How to Deal with Unproductive Employees and How to Motivate Them

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By Lisa Hutchinson

Topics: Hiring


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How_to_Deal_with_Unproductive_Employees_and_Motivate_Them.jpgEmployee productivity is a growing concern in the business world today. Study after study indicates employee productivity and engagement are closely linked to your company’s productivity. In turn, this influences your sales and your revenue. Higher productivity means higher revenue!

Employee productivity and engagement are also linked to greater worker happiness and lower turnover for your business. It’s clear you want and need productive, engaged employees working for you. So how can you get them?

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 The Unproductive Employee

Many managers believe some of their employees will slack off as soon as they can. They may wonder why their employees can’t get things done on time or why they won’t try harder.

Not every unproductive employee is actually a lazybones. Some of them need more guidance. Others need better tools. Still others are dealing with a mental or emotional block: they may be bored by the work you’re giving them.

Many employees report feeling bored or frustrated at work, which in turn lowers their productivity. There appears to be miscommunication between management and employees.

Dealing with Unproductive Employees

How can you deal with unproductive employees? It’s the big question on every manager and business owner’s mind these days. In the past, a manager might have believed it would be enough to suggest the employee might lose their job if they didn’t pull their weight.

In many cases, this doesn’t motivate the employee. In fact, it can make them disengage further. The best method for how to deal with unproductive employees is actually to motivate them.

Discipline may be needed in some cases, but not before you’ve tried alternative methods.

Ask Your Employees

Perhaps one of the easiest methods for how to deal with unproductive employees is to sit the employee down and ask them what’s going on. What do they need from you in order complete their work more effectively? Why aren’t they getting things done on time?

Some employees will tell you there’s too much work. Some might complain about co-workers who don’t pull their weight. The most common answers, however, involve things you can actually control: the tools provided, the training provided, challenges, appreciation, and even company policies.

Your employees can probably give you some insight into what they need to become more motivated and more productive.

Training and Tools

In some cases, your employees may be unmotivated because they don’t believe they can do their jobs effectively. Check in about the tools you’ve provided. Are there better tools on the market? If so, you could consider upgrading.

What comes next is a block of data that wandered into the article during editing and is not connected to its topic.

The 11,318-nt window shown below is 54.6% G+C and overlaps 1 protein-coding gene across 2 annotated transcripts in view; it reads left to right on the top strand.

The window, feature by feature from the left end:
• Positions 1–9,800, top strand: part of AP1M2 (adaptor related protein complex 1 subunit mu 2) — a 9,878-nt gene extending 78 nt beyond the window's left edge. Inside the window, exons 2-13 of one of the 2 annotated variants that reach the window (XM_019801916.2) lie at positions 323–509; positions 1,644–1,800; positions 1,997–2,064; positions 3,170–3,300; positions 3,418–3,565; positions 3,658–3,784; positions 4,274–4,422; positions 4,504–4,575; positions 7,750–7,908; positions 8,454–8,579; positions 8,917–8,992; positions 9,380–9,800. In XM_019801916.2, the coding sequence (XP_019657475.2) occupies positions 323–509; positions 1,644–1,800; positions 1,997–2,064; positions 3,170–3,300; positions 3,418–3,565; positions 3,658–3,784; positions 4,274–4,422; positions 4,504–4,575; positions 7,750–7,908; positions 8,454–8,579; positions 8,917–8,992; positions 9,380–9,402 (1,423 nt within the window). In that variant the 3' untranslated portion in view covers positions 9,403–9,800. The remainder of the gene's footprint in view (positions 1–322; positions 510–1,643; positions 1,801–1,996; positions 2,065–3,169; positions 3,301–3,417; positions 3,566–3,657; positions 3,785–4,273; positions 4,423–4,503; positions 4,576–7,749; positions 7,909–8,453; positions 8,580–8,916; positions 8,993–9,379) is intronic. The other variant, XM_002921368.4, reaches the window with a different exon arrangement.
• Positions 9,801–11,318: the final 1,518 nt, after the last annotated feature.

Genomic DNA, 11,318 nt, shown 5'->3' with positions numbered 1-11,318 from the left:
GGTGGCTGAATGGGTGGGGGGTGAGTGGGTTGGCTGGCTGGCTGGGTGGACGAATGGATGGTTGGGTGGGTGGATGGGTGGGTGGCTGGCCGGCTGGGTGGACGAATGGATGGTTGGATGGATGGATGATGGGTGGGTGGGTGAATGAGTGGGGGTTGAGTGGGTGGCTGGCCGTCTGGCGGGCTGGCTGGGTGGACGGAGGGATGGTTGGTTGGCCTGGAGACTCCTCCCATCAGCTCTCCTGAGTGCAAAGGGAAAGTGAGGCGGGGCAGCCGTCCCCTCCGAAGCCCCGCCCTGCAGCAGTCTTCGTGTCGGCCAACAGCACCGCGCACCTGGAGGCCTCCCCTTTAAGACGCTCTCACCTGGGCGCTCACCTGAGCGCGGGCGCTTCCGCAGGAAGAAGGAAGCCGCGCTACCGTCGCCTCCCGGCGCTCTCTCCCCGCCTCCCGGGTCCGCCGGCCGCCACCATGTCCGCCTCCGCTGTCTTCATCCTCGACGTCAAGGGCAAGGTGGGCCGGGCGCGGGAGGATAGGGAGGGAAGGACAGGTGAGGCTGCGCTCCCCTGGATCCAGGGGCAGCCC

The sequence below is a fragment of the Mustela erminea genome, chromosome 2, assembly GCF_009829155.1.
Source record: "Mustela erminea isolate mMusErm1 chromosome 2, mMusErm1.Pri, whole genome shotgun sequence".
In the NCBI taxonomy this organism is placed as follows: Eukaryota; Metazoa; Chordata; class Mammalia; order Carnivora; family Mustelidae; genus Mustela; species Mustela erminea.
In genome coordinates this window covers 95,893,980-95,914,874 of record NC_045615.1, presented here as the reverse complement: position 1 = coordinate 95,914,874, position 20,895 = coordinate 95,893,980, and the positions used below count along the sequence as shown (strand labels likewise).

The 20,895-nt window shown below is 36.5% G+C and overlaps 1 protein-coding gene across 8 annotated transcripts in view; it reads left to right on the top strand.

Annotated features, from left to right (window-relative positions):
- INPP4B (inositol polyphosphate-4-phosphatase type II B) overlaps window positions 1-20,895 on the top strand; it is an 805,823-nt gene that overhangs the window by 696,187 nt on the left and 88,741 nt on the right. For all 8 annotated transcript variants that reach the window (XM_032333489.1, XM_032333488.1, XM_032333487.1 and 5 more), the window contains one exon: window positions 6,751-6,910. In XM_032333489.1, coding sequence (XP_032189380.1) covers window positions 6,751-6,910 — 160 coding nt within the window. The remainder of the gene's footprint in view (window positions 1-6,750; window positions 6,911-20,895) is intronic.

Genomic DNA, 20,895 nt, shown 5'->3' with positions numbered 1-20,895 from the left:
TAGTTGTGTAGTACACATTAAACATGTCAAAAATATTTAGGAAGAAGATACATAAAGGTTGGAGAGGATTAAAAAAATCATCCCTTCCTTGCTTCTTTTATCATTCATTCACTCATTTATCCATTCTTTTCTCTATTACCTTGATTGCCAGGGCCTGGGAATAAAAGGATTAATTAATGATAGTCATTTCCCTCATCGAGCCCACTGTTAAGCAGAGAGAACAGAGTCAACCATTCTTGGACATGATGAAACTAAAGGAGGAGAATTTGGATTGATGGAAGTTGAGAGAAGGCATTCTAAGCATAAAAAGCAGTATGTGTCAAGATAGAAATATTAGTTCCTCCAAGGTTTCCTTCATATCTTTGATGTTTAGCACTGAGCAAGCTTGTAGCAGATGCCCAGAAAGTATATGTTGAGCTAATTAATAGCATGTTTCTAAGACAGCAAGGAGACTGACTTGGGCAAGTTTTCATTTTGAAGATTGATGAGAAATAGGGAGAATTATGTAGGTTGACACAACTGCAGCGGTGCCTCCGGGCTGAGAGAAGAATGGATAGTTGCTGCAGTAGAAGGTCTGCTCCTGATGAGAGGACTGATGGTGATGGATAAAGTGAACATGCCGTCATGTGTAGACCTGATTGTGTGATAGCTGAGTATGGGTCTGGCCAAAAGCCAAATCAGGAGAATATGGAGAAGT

Training is another huge component of productivity. If you’re asking how to deal with unproductive employees, ask yourself what kind of training they’ve been provided. Do they know how to use the tools you’ve provided? Would learning an additional skill make them better at their jobs?

Creating Challenges (and Rewards)

Many employees become bored with their jobs over time. They become so good at what they’re doing they no longer feel challenged. Worse, they may feel unappreciated or undervalued if they don’t believe they’re getting the recognition and rewards they should.

Challenge your employees and offer them rewards. Sometimes, recognition is all it takes to motivate an unproductive employee.

Company Policies

You should also take a look at your company policies if you’re thinking about how to deal with unproductive employees. Company policies sometimes stand in the way of productivity. They may create unexpected trouble or add unnecessary steps to a process.

Think about a marketing staff member. Today, marketing departments must use social media. If your company has an outdated social media policy, it could stop your marketing staff from effectively doing their jobs. This leads to frustration, which leads to disengagement and, finally, a lack of productivity.

If you’ve been pondering different methods for how to deal with unproductive employees, take a look at those outlined here. You may find your solution.

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Lisa Hutchinson

I started with Liberty Staffing in 2004 as the Regional Business Manager of the London office. I have over 20 years of experience in the customer service and retail sectors, as well as leadership experience including Store Management, People Development and Recruiting. In 2016, our London location moved to a larger office in order to accommodate growth of our business, which included adding a Clerical Division.

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